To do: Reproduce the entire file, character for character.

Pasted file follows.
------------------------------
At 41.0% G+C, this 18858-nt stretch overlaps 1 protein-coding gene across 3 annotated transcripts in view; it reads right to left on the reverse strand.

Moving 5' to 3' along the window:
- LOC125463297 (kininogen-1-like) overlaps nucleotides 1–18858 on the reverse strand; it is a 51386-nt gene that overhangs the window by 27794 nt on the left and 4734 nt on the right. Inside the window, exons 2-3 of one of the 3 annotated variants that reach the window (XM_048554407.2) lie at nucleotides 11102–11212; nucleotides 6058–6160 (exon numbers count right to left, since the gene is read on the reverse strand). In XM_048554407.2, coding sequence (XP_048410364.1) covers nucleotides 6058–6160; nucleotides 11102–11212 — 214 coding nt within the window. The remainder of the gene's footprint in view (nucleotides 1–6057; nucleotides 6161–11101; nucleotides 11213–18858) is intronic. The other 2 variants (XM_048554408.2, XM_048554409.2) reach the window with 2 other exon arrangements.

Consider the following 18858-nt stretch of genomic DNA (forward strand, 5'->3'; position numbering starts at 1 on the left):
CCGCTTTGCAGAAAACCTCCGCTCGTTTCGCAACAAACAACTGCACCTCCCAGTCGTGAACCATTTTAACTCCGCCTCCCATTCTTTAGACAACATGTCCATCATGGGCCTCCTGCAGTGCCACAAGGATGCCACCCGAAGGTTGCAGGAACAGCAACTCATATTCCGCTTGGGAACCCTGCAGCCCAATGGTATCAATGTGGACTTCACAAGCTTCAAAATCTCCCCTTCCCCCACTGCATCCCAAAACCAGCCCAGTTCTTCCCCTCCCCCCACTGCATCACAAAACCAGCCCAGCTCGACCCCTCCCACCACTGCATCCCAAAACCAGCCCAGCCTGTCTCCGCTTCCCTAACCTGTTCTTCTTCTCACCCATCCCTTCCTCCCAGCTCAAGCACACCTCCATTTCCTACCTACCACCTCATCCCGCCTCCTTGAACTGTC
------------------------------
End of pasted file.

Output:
At 41.0% G+C, this 18858-nt stretch overlaps 1 protein-coding gene across 3 annotated transcripts in view; it reads right to left on the reverse strand.

Moving 5' to 3' along the window:
- LOC125463297 (kininogen-1-like) overlaps nucleotides 1–18858 on the reverse strand; it is a 51386-nt gene that overhangs the window by 27794 nt on the left and 4734 nt on the right. Inside the window, exons 2-3 of one of the 3 annotated variants that reach the window (XM_048554407.2) lie at nucleotides 11102–11212; nucleotides 6058–6160 (exon numbers count right to left, since the gene is read on the reverse strand). In XM_048554407.2, coding sequence (XP_048410364.1) covers nucleotides 6058–6160; nucleotides 11102–11212 — 214 coding nt within the window. The remainder of the gene's footprint in view (nucleotides 1–6057; nucleotides 6161–11101; nucleotides 11213–18858) is intronic. The other 2 variants (XM_048554408.2, XM_048554409.2) reach the window with 2 other exon arrangements.

Consider the following 18858-nt stretch of genomic DNA (forward strand, 5'->3'; position numbering starts at 1 on the left):
CCGCTTTGCAGAAAACCTCCGCTCGTTTCGCAACAAACAACTGCACCTCCCAGTCGTGAACCATTTTAACTCCGCCTCCCATTCTTTAGACAACATGTCCATCATGGGCCTCCTGCAGTGCCACAAGGATGCCACCCGAAGGTTGCAGGAACAGCAACTCATATTCCGCTTGGGAACCCTGCAGCCCAATGGTATCAATGTGGACTTCACAAGCTTCAAAATCTCCCCTTCCCCCACTGCATCCCAAAACCAGCCCAGTTCTTCCCCTCCCCCCACTGCATCACAAAACCAGCCCAGCTCGACCCCTCCCACCACTGCATCCCAAAACCAGCCCAGCCTGTCTCCGCTTCCCTAACCTGTTCTTCTTCTCACCCATCCCTTCCTCCCAGCTCAAGCACACCTCCATTTCCTACCTACCACCTCATCCCGCCTCCTTGAACTGTC